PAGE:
I think the conversation about how we interfere with disturbances in the forests is interesting. If the forests were completely separate from humans then I’d think it’d be an easy decision to just let the forests go through their natural cycles. However, if there are houses and towns nearby then it becomes harder to decide when to interfere. I think the hardest place to decide when to interfere is in national and state parks. I think these places should try to keep the cycle as natural as possible, though I know that’s not what they do, for tourists’ sake.
The chapter on wolves was really interesting because I learned in a historic literature that the hatred for wolves is a really old thing that Americans inherited from Eurasia. It would be hard to reverse so many people’s idea of them in order to restore their presence in many different locations, but I do think it’s something worth doing for those habitats. However, the local farmers in the area would need to involved in the conversation.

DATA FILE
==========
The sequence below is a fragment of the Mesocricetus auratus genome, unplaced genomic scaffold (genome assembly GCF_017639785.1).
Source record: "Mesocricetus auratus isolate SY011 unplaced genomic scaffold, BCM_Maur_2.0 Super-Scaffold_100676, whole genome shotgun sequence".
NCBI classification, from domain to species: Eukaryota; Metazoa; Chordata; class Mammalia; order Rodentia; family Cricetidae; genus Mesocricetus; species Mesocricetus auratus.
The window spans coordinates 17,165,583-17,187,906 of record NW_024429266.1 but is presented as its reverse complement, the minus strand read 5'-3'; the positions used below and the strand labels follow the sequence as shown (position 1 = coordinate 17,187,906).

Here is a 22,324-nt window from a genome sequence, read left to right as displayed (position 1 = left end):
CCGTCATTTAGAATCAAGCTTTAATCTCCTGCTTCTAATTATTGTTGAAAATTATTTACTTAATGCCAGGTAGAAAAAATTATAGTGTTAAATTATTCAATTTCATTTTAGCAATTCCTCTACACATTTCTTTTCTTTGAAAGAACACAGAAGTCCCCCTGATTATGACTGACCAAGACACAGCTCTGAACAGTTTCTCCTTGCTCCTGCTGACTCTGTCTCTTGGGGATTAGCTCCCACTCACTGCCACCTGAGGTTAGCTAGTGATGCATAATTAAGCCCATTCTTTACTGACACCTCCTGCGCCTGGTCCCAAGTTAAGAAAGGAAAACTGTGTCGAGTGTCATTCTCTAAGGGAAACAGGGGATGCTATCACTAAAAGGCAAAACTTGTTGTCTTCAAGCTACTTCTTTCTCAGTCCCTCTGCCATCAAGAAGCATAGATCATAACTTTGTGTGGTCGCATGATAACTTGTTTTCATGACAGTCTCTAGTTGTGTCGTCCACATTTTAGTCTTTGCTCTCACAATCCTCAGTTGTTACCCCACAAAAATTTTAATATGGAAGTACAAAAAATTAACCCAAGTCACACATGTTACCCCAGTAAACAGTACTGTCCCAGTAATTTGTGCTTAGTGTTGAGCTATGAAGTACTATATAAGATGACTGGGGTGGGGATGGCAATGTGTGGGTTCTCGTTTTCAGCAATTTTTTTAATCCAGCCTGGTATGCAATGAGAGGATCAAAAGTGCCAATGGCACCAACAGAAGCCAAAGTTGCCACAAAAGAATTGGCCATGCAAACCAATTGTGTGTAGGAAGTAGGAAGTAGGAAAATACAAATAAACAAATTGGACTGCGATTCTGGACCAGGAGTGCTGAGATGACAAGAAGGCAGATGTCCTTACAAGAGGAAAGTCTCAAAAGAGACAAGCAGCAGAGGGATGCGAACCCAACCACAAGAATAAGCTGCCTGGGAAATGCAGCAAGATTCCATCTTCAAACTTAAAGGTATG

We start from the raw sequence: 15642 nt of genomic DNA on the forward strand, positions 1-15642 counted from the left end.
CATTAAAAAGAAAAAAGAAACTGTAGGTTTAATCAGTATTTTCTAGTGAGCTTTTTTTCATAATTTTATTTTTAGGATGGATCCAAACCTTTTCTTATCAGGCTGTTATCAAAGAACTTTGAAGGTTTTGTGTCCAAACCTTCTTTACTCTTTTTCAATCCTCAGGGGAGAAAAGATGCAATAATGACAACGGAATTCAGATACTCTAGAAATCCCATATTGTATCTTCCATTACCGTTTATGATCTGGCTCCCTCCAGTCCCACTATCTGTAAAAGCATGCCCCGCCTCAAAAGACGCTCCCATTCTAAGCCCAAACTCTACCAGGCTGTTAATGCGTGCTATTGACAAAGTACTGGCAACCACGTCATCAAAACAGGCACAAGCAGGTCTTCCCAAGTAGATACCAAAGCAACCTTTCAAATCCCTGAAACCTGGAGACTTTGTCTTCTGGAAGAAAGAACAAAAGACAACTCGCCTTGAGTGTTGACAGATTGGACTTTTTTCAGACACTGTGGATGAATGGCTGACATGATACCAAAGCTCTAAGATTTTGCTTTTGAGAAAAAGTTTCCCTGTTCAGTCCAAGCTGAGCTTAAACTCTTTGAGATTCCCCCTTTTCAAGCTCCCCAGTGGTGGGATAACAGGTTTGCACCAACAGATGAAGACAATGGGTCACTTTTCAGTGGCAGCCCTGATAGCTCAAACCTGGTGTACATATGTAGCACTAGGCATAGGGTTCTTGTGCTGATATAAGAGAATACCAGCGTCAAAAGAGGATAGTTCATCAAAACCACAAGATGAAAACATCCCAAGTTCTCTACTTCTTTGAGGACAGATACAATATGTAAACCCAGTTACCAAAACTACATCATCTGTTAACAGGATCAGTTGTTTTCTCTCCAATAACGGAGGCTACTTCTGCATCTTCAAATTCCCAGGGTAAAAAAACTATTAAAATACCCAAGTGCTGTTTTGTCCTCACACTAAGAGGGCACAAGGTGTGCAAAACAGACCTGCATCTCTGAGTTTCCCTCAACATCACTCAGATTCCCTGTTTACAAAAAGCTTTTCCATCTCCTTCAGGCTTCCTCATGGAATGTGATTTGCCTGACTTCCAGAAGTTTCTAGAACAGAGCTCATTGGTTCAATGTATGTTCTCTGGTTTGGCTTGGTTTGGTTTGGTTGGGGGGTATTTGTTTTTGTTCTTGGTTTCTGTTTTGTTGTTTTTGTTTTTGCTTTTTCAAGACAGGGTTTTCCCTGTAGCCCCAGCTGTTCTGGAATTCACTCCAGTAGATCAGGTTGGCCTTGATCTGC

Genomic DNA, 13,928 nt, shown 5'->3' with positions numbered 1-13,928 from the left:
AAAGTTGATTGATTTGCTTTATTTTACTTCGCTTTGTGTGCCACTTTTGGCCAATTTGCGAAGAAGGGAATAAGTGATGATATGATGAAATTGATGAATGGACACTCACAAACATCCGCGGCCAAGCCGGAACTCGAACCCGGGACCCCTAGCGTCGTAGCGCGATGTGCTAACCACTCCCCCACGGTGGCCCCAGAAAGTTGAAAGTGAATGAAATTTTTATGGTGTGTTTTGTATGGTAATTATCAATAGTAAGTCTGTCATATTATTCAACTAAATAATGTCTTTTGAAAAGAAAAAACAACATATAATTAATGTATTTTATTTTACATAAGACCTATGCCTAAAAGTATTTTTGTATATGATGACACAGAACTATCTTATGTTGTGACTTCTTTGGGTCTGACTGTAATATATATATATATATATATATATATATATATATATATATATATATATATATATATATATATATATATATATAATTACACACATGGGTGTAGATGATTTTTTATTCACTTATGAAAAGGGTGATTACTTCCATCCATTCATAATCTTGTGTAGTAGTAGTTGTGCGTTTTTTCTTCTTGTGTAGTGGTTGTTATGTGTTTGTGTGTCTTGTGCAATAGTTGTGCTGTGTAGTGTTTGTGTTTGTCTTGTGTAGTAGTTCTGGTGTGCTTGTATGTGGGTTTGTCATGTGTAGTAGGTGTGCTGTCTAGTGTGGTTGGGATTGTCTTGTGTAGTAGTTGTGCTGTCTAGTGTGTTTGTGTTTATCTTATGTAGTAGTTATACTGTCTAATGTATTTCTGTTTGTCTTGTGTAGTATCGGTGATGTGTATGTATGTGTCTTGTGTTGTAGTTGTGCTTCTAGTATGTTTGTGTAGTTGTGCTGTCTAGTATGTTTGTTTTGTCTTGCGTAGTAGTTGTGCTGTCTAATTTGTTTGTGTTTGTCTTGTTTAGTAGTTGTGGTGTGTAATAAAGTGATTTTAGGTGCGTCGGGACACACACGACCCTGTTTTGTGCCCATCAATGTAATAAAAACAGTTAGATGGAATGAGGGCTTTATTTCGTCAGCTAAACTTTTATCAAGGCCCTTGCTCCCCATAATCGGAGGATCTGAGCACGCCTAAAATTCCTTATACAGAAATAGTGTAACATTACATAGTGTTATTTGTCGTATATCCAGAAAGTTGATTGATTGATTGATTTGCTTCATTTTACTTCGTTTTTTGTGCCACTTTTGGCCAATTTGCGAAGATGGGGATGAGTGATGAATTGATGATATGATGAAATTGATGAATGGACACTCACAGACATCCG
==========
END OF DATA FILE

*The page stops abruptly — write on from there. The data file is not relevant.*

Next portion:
In Pittsburgh, the water’s lead levels have been rising and have recently spiked. They’re talking about privatizing the water supply, but studies show that that hasn’t helped many other cities. The government and other private water and sewer suppliers have agreed to pay for water filters for the city. (This is half a bragging current event-the Aly Shaw that’s quoted and pictured is my older sister, who’s working with the campaign who helped convince the mayor’s office to supply the filters) Many Pittsburghers Oppose Privatization of the City’s Water System